You can also claim moving expenses if you moved to take courses as a student in full-time attendance enrolled in a post-secondary program at a university, college, or other educational institution.

To qualify, your new home must be at least 40 kilometres (by the shortest usual public route) closer to your new place of work or school. Complete Part 2 of Form T1-M to determine if you meet the distance requirement to claim your moving expenses. If the result on line 3 is less than 40 kilometres, you do not qualify to claim your moving expenses.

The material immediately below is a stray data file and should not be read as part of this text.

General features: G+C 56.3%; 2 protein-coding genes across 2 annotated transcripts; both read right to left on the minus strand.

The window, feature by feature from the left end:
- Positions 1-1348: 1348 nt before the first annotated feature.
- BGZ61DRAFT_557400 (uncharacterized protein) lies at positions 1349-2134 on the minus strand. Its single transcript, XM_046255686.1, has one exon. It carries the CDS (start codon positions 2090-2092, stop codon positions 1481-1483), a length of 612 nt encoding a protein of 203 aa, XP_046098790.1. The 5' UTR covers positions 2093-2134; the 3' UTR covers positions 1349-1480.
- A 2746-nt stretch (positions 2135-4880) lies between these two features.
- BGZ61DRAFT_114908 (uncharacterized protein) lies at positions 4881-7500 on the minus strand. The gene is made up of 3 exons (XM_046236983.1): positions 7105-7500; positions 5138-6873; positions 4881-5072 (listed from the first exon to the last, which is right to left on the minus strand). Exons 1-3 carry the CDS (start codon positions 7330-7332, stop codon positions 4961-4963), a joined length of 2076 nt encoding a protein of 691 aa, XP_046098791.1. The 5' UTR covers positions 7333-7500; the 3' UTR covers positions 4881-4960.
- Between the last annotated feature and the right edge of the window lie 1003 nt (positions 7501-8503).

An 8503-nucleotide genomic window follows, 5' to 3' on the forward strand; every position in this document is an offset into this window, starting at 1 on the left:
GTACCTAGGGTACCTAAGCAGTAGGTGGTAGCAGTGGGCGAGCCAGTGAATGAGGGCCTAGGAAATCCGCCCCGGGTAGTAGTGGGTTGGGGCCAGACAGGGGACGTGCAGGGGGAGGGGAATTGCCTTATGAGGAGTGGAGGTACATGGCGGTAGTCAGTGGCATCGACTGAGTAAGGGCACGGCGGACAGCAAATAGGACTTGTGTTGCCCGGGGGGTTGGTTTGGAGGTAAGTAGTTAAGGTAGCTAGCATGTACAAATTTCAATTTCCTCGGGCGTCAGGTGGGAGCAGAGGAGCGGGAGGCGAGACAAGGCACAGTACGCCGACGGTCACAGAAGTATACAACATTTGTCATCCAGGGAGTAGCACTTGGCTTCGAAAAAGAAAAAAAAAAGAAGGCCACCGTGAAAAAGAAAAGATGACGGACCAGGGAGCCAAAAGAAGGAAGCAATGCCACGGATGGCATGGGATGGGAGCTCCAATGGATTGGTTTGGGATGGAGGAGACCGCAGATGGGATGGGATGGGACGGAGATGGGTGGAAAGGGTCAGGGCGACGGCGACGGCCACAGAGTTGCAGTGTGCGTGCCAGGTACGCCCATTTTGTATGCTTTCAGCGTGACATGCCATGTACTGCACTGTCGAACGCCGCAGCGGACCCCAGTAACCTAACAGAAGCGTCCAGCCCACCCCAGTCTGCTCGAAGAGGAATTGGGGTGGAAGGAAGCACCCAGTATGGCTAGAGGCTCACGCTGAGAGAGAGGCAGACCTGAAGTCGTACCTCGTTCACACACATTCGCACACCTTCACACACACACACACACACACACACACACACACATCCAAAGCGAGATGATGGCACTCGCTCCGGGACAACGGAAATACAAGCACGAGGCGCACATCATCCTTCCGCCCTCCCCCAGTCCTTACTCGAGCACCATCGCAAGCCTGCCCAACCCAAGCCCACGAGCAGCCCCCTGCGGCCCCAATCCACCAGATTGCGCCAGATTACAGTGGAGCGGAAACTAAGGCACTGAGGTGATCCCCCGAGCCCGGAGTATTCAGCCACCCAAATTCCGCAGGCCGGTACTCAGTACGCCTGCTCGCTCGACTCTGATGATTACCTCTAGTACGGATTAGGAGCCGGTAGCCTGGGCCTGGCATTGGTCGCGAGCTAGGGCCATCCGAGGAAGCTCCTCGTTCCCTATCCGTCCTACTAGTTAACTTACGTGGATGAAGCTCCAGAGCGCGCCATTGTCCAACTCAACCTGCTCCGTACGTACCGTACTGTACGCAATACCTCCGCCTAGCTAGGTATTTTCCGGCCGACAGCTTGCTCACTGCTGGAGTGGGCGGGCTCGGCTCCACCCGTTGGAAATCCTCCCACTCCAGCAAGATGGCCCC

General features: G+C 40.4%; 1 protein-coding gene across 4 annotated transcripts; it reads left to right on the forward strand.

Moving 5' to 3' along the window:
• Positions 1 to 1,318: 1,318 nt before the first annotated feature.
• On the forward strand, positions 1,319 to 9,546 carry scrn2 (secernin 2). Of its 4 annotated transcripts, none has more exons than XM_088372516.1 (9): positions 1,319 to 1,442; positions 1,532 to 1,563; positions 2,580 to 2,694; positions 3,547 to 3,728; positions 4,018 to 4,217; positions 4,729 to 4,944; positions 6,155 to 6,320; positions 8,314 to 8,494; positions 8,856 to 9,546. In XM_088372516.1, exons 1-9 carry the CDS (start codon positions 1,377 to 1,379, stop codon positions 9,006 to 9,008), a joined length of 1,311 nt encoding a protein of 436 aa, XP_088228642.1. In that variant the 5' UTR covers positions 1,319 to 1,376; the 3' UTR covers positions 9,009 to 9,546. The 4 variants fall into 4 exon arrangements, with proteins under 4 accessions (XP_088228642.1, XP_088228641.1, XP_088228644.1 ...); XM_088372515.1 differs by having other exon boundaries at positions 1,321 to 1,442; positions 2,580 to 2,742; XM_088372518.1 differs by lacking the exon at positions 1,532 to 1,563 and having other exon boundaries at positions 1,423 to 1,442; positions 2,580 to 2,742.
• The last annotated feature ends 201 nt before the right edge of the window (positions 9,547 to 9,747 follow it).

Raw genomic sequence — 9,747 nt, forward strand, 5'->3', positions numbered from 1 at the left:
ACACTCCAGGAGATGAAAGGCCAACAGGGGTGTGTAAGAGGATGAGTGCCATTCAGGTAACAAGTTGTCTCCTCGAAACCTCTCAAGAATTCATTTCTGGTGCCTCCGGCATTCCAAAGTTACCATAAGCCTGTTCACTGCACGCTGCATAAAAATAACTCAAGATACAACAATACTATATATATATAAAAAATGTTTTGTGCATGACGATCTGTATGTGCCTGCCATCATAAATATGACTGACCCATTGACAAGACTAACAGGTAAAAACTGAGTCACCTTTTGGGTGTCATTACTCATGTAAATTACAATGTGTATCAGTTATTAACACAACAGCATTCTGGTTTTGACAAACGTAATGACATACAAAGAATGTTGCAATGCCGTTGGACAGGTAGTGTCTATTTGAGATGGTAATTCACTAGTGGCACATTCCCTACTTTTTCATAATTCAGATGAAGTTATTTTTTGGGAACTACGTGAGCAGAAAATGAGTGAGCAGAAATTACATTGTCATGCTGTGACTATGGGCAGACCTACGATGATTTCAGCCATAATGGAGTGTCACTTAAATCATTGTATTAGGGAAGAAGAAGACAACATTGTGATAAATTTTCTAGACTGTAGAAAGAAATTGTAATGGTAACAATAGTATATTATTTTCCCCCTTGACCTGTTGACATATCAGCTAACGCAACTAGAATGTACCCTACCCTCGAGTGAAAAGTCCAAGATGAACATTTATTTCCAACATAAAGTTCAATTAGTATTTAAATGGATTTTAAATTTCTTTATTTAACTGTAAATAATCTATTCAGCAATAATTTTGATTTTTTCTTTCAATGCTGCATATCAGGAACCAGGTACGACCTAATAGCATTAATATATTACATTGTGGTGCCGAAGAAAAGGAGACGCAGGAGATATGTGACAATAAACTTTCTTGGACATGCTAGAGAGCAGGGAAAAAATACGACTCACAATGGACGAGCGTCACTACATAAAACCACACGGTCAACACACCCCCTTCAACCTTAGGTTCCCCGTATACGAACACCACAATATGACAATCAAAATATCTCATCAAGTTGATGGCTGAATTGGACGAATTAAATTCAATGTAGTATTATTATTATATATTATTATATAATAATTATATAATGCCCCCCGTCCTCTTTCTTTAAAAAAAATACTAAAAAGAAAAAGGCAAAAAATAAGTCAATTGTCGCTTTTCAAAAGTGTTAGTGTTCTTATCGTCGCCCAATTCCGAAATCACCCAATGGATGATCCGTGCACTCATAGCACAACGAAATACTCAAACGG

You must complete a separate Form T1-M for each eligible move and enter on line 219 of your return, the total of all amounts from line 23 in Part 4 of each form.

Can you claim this every year if you move back home and then back to school? I don’t think so, however, if you graduate from one school and then start at a new school (in a different city) that might be a very different story.

Oh and your taxes are due very soon as well!

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Tax Haiku

I spent today finishing my taxes, and this is where my brain ended up, with an Income Tax Haiku:

Tax time coming soon,

Ensure all credits are there,

I keep my money 

Keep that in mind doing your taxes